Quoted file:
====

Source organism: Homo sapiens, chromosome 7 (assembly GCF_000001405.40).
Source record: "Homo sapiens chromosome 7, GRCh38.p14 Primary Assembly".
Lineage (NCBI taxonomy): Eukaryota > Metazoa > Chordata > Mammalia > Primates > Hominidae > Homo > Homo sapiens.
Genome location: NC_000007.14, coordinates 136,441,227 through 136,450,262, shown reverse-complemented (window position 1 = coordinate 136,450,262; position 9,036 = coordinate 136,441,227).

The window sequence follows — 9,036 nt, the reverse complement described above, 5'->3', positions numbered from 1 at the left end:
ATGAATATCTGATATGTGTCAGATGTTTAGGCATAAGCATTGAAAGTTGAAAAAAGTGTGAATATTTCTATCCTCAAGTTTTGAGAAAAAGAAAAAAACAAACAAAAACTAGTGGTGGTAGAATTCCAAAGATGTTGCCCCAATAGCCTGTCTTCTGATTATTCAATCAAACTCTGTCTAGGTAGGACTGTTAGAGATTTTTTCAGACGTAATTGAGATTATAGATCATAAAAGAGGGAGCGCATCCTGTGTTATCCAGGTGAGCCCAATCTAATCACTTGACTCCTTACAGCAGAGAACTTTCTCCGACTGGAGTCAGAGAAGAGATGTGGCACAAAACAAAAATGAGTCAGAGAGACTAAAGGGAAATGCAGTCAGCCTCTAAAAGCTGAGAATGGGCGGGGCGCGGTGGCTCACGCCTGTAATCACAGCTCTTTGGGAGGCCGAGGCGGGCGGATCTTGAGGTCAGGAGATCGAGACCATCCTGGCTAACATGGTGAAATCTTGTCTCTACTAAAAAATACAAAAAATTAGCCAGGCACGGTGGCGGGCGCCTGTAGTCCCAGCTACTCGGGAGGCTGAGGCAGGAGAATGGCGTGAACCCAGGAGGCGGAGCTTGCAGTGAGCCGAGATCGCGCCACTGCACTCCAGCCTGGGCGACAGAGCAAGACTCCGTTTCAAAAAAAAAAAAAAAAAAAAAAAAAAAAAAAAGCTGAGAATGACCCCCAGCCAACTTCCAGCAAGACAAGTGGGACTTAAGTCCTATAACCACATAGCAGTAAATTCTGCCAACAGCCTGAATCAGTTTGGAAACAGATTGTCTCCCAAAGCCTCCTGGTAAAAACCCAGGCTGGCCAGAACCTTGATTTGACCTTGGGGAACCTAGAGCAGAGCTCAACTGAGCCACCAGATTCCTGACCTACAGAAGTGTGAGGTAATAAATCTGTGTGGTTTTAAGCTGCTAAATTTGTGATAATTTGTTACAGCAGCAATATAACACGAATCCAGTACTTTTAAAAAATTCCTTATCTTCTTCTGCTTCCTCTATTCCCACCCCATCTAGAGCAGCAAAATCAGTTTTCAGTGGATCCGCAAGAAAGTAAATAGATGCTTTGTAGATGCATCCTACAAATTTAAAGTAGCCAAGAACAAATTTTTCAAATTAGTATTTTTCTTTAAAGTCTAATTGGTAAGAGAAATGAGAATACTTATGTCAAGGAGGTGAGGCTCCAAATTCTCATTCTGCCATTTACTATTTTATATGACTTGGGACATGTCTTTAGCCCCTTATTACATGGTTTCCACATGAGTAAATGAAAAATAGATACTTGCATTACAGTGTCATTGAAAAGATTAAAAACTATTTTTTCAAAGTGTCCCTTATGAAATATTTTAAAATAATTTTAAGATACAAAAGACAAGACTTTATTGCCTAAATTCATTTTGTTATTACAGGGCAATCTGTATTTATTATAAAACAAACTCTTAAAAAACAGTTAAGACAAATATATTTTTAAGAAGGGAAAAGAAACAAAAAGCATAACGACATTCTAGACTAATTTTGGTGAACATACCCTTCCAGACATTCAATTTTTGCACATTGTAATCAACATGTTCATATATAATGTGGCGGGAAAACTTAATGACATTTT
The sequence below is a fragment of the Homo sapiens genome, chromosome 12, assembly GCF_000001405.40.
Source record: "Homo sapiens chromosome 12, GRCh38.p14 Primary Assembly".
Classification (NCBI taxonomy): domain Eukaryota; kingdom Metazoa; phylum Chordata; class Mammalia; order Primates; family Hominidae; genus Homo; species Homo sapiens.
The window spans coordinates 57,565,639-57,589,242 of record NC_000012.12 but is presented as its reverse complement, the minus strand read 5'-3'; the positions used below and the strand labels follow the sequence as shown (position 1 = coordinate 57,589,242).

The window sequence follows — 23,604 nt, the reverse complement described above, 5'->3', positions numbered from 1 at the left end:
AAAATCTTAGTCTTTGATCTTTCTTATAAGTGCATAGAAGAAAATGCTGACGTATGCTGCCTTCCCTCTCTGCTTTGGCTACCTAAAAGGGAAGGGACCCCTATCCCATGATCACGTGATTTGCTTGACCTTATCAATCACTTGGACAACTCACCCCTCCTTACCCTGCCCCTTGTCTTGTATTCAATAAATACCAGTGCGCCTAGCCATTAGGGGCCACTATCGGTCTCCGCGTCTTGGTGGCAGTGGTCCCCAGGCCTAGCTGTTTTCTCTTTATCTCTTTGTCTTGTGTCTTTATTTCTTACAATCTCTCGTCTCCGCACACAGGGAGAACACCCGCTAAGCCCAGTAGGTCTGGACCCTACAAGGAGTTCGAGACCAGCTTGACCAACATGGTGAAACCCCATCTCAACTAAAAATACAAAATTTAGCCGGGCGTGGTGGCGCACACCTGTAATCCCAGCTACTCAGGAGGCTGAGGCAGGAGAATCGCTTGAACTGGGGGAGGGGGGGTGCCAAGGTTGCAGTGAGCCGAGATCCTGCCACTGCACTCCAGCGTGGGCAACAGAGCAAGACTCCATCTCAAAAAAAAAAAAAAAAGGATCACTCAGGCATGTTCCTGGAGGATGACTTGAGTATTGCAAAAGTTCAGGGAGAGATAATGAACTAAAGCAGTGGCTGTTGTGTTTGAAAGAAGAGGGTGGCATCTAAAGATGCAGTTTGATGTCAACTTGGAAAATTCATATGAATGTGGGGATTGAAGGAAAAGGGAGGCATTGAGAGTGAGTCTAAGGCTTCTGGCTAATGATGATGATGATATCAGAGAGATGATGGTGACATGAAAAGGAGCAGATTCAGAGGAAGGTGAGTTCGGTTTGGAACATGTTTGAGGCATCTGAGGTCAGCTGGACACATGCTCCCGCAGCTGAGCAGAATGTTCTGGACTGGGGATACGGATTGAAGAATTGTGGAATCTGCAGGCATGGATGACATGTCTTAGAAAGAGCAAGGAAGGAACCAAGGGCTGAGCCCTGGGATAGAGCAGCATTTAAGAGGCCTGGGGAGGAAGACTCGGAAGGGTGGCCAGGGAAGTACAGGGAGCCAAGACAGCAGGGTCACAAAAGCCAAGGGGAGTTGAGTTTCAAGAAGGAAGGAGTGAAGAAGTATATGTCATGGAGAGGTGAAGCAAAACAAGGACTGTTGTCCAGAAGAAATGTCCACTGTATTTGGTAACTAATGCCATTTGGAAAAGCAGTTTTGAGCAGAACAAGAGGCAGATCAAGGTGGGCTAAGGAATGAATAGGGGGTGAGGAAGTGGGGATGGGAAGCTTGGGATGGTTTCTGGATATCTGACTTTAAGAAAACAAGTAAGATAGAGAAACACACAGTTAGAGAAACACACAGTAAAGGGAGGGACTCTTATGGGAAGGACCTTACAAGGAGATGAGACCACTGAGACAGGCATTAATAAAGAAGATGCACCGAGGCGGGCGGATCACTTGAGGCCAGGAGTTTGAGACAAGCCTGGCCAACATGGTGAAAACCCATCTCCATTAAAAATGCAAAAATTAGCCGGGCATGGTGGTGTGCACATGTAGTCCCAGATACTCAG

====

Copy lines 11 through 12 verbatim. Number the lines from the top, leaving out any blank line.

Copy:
The window sequence follows — 23,604 nt, the reverse complement described above, 5'->3', positions numbered from 1 at the left end:
AAAATCTTAGTCTTTGATCTTTCTTATAAGTGCATAGAAGAAAATGCTGACGTATGCTGCCTTCCCTCTCTGCTTTGGCTACCTAAAAGGGAAGGGACCCCTATCCCATGATCACGTGATTTGCTTGACCTTATCAATCACTTGGACAACTCACCCCTCCTTACCCTGCCCCTTGTCTTGTATTCAATAAATACCAGTGCGCCTAGCCATTAGGGGCCACTATCGGTCTCCGCGTCTTGGTGGCAGTGGTCCCCAGGCCTAGCTGTTTTCTCTTTATCTCTTTGTCTTGTGTCTTTATTTCTTACAATCTCTCGTCTCCGCACACAGGGAGAACACCCGCTAAGCCCAGTAGGTCTGGACCCTACAAGGAGTTCGAGACCAGCTTGACCAACATGGTGAAACCCCATCTCAACTAAAAATACAAAATTTAGCCGGGCGTGGTGGCGCACACCTGTAATCCCAGCTACTCAGGAGGCTGAGGCAGGAGAATCGCTTGAACTGGGGGAGGGGGGGTGCCAAGGTTGCAGTGAGCCGAGATCCTGCCACTGCACTCCAGCGTGGGCAACAGAGCAAGACTCCATCTCAAAAAAAAAAAAAAAAGGATCACTCAGGCATGTTCCTGGAGGATGACTTGAGTATTGCAAAAGTTCAGGGAGAGATAATGAACTAAAGCAGTGGCTGTTGTGTTTGAAAGAAGAGGGTGGCATCTAAAGATGCAGTTTGATGTCAACTTGGAAAATTCATATGAATGTGGGGATTGAAGGAAAAGGGAGGCATTGAGAGTGAGTCTAAGGCTTCTGGCTAATGATGATGATGATATCAGAGAGATGATGGTGACATGAAAAGGAGCAGATTCAGAGGAAGGTGAGTTCGGTTTGGAACATGTTTGAGGCATCTGAGGTCAGCTGGACACATGCTCCCGCAGCTGAGCAGAATGTTCTGGACTGGGGATACGGATTGAAGAATTGTGGAATCTGCAGGCATGGATGACATGTCTTAGAAAGAGCAAGGAAGGAACCAAGGGCTGAGCCCTGGGATAGAGCAGCATTTAAGAGGCCTGGGGAGGAAGACTCGGAAGGGTGGCCAGGGAAGTACAGGGAGCCAAGACAGCAGGGTCACAAAAGCCAAGGGGAGTTGAGTTTCAAGAAGGAAGGAGTGAAGAAGTATATGTCATGGAGAGGTGAAGCAAAACAAGGACTGTTGTCCAGAAGAAATGTCCACTGTATTTGGTAACTAATGCCATTTGGAAAAGCAGTTTTGAGCAGAACAAGAGGCAGATCAAGGTGGGCTAAGGAATGAATAGGGGGTGAGGAAGTGGGGATGGGAAGCTTGGGATGGTTTCTGGATATCTGACTTTAAGAAAACAAGTAAGATAGAGAAACACACAGTTAGAGAAACACACAGTAAAGGGAGGGACTCTTATGGGAAGGACCTTACAAGGAGATGAGACCACTGAGACAGGCATTAATAAAGAAGATGCACCGAGGCGGGCGGATCACTTGAGGCCAGGAGTTTGAGACAAGCCTGGCCAACATGGTGAAAACCCATCTCCATTAAAAATGCAAAAATTAGCCGGGCATGGTGGTGTGCACATGTAGTCCCAGATACTCAG